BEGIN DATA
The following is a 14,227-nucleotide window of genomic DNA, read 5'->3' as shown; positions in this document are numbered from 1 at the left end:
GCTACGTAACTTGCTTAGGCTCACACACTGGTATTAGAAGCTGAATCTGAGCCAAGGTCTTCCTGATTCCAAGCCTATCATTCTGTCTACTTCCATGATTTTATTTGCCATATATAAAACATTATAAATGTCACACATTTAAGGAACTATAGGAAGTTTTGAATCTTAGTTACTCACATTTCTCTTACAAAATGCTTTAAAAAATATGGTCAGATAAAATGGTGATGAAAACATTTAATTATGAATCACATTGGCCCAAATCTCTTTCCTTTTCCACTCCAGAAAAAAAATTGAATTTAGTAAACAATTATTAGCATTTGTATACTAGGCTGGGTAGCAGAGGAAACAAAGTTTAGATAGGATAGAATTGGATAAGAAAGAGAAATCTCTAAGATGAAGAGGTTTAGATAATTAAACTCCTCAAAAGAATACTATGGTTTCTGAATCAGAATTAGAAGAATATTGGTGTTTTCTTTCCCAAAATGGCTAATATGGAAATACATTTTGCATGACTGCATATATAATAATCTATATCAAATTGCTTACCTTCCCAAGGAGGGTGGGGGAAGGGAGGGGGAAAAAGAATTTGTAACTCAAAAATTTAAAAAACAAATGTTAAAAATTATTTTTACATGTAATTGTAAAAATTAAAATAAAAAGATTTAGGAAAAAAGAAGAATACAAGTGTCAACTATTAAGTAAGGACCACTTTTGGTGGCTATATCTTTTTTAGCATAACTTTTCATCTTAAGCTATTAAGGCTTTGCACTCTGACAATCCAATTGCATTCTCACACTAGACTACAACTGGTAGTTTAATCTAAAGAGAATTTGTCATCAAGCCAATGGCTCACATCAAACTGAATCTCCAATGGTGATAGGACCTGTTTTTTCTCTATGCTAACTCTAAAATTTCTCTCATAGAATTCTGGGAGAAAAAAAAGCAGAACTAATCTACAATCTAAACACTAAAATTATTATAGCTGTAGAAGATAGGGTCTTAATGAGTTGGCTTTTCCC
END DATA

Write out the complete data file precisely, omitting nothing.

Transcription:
The following is a 14,227-nucleotide window of genomic DNA, read 5'->3' as shown; positions in this document are numbered from 1 at the left end:
GCTACGTAACTTGCTTAGGCTCACACACTGGTATTAGAAGCTGAATCTGAGCCAAGGTCTTCCTGATTCCAAGCCTATCATTCTGTCTACTTCCATGATTTTATTTGCCATATATAAAACATTATAAATGTCACACATTTAAGGAACTATAGGAAGTTTTGAATCTTAGTTACTCACATTTCTCTTACAAAATGCTTTAAAAAATATGGTCAGATAAAATGGTGATGAAAACATTTAATTATGAATCACATTGGCCCAAATCTCTTTCCTTTTCCACTCCAGAAAAAAAATTGAATTTAGTAAACAATTATTAGCATTTGTATACTAGGCTGGGTAGCAGAGGAAACAAAGTTTAGATAGGATAGAATTGGATAAGAAAGAGAAATCTCTAAGATGAAGAGGTTTAGATAATTAAACTCCTCAAAAGAATACTATGGTTTCTGAATCAGAATTAGAAGAATATTGGTGTTTTCTTTCCCAAAATGGCTAATATGGAAATACATTTTGCATGACTGCATATATAATAATCTATATCAAATTGCTTACCTTCCCAAGGAGGGTGGGGGAAGGGAGGGGGAAAAAGAATTTGTAACTCAAAAATTTAAAAAACAAATGTTAAAAATTATTTTTACATGTAATTGTAAAAATTAAAATAAAAAGATTTAGGAAAAAAGAAGAATACAAGTGTCAACTATTAAGTAAGGACCACTTTTGGTGGCTATATCTTTTTTAGCATAACTTTTCATCTTAAGCTATTAAGGCTTTGCACTCTGACAATCCAATTGCATTCTCACACTAGACTACAACTGGTAGTTTAATCTAAAGAGAATTTGTCATCAAGCCAATGGCTCACATCAAACTGAATCTCCAATGGTGATAGGACCTGTTTTTTCTCTATGCTAACTCTAAAATTTCTCTCATAGAATTCTGGGAGAAAAAAAAGCAGAACTAATCTACAATCTAAACACTAAAATTATTATAGCTGTAGAAGATAGGGTCTTAATGAGTTGGCTTTTCCC